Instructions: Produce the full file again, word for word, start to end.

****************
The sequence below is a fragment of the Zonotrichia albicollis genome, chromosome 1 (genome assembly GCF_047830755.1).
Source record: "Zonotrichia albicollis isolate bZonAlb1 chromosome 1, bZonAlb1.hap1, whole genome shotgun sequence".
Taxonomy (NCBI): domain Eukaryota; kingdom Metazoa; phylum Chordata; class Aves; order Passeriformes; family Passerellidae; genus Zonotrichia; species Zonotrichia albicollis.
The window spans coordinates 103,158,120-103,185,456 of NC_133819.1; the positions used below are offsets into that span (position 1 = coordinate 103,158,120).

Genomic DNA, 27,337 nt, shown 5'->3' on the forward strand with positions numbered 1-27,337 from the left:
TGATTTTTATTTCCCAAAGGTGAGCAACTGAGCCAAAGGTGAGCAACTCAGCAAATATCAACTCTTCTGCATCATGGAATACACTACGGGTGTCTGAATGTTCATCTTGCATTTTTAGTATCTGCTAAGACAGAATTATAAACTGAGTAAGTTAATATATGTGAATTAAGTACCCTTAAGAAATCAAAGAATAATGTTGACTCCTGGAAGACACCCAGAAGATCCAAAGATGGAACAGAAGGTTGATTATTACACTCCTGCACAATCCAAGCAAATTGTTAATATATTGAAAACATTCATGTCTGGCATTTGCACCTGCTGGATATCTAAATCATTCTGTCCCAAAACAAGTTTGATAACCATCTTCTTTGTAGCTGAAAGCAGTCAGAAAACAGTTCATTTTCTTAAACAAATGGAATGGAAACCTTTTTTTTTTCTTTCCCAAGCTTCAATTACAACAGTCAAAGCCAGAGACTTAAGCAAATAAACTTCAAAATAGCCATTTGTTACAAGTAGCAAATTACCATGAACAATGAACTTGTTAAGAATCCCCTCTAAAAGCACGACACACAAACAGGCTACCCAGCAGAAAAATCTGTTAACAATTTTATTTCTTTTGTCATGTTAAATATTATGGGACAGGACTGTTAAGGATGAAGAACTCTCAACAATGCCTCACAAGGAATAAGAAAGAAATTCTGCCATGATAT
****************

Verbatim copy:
The sequence below is a fragment of the Zonotrichia albicollis genome, chromosome 1 (genome assembly GCF_047830755.1).
Source record: "Zonotrichia albicollis isolate bZonAlb1 chromosome 1, bZonAlb1.hap1, whole genome shotgun sequence".
Taxonomy (NCBI): domain Eukaryota; kingdom Metazoa; phylum Chordata; class Aves; order Passeriformes; family Passerellidae; genus Zonotrichia; species Zonotrichia albicollis.
The window spans coordinates 103,158,120-103,185,456 of NC_133819.1; the positions used below are offsets into that span (position 1 = coordinate 103,158,120).

Genomic DNA, 27,337 nt, shown 5'->3' on the forward strand with positions numbered 1-27,337 from the left:
TGATTTTTATTTCCCAAAGGTGAGCAACTGAGCCAAAGGTGAGCAACTCAGCAAATATCAACTCTTCTGCATCATGGAATACACTACGGGTGTCTGAATGTTCATCTTGCATTTTTAGTATCTGCTAAGACAGAATTATAAACTGAGTAAGTTAATATATGTGAATTAAGTACCCTTAAGAAATCAAAGAATAATGTTGACTCCTGGAAGACACCCAGAAGATCCAAAGATGGAACAGAAGGTTGATTATTACACTCCTGCACAATCCAAGCAAATTGTTAATATATTGAAAACATTCATGTCTGGCATTTGCACCTGCTGGATATCTAAATCATTCTGTCCCAAAACAAGTTTGATAACCATCTTCTTTGTAGCTGAAAGCAGTCAGAAAACAGTTCATTTTCTTAAACAAATGGAATGGAAACCTTTTTTTTTTCTTTCCCAAGCTTCAATTACAACAGTCAAAGCCAGAGACTTAAGCAAATAAACTTCAAAATAGCCATTTGTTACAAGTAGCAAATTACCATGAACAATGAACTTGTTAAGAATCCCCTCTAAAAGCACGACACACAAACAGGCTACCCAGCAGAAAAATCTGTTAACAATTTTATTTCTTTTGTCATGTTAAATATTATGGGACAGGACTGTTAAGGATGAAGAACTCTCAACAATGCCTCACAAGGAATAAGAAAGAAATTCTGCCATGATAT